Metro Police Chief Steve Anderson shared some unusual anger in a statement issued last August, where he was furious over protesters at the CoreCivic facility, who had chained themselves together inside concrete barrels. Anderson said, in a statement, “These actions, by a few, go far beyond any need to or right to express a point of view. At any future sentencing for these illegal acts, there should be corresponding and commensurate consequences.”
We’ve tracked the twenty-two defendants with cases related to the arrests since August of 2018. About half of the cases were dismissed early on, mostly the out-of-town cases. The remainder, for various reasons, were continued until last month, at when time they were ‘nolled’, which means the DA’s office decided to not prosecute them. When it was all said and done, none of the protesters would face any real consequences in the eyes of the law, or on their record, courtesy of the District Attorney’s Office, despite Police Chief Steve Anderson’s demand that at “any future sentencing for these illegal acts, there should be corresponding and commensurate consequences.”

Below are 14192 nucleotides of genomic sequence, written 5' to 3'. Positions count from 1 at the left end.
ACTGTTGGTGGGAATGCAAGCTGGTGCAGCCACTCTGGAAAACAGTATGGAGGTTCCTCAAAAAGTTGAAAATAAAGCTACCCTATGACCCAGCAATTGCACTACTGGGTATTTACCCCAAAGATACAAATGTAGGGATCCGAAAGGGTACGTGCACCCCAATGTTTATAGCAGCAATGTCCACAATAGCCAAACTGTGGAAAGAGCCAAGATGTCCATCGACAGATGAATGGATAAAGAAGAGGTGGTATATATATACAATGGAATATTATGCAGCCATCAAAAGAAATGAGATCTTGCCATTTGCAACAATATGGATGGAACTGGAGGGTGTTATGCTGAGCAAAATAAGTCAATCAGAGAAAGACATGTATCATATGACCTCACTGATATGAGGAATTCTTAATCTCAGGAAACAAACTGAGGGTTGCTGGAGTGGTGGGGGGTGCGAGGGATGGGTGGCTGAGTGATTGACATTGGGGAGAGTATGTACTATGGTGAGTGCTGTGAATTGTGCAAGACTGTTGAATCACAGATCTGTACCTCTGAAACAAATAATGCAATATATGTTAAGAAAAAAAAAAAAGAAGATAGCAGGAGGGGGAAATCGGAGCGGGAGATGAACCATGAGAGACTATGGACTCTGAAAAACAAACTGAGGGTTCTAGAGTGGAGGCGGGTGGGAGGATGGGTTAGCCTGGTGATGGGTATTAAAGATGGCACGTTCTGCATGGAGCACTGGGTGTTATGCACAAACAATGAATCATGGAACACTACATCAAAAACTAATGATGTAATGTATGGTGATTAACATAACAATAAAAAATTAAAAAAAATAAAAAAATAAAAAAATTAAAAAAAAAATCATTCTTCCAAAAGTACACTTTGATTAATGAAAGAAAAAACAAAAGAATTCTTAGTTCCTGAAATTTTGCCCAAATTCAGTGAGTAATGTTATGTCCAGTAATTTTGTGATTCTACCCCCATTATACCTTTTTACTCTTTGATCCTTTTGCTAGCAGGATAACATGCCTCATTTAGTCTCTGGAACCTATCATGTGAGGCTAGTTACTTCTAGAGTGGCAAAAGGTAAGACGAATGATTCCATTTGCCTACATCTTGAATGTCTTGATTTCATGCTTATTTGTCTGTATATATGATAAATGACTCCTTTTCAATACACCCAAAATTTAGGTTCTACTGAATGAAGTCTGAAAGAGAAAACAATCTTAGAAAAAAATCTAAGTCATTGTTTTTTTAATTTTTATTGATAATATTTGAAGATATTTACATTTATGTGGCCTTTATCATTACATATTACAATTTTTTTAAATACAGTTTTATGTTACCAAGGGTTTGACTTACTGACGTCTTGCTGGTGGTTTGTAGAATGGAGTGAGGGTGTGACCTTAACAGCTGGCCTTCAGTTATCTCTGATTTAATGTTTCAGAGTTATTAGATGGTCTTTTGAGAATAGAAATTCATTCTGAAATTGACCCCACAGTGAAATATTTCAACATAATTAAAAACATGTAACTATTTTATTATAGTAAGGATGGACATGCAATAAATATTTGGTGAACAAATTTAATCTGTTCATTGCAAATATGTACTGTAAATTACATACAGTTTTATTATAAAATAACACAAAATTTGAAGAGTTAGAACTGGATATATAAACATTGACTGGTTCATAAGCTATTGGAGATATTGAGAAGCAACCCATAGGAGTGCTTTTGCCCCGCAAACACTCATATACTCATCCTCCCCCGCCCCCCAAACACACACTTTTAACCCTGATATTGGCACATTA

MNPD issues a full statement in July, that explained why Chief Anderson was so upset, describing the conditions of the day:
“Dozens of protesters arrived at the location at 6:15 a.m. In response, more than 70 officers and 18 supervisors were pulled from their regular duties protecting Nashville’s neighborhoods. Officers made repeated announcements that trespassers needed to leave the property. After these numerous warnings were ignored, officers arrested nine persons who refused to leave or reentered the property. Officers then spent four hours in extreme heat, 95 degrees with a heat index of 102, meticulously and methodically removing the remaining ten, who had encased their chains in steel and concrete.”
Despite the Police Chief’s wishes, and demands for consequences, every single protester – even those charged with resisting arrest – can have these charged expunged from their record, just as if it never happened, thanks to the office of District Attorney Glenn Funk.
An email to the DA’s office regarding these cases has went unanswered since October 18th, 2018.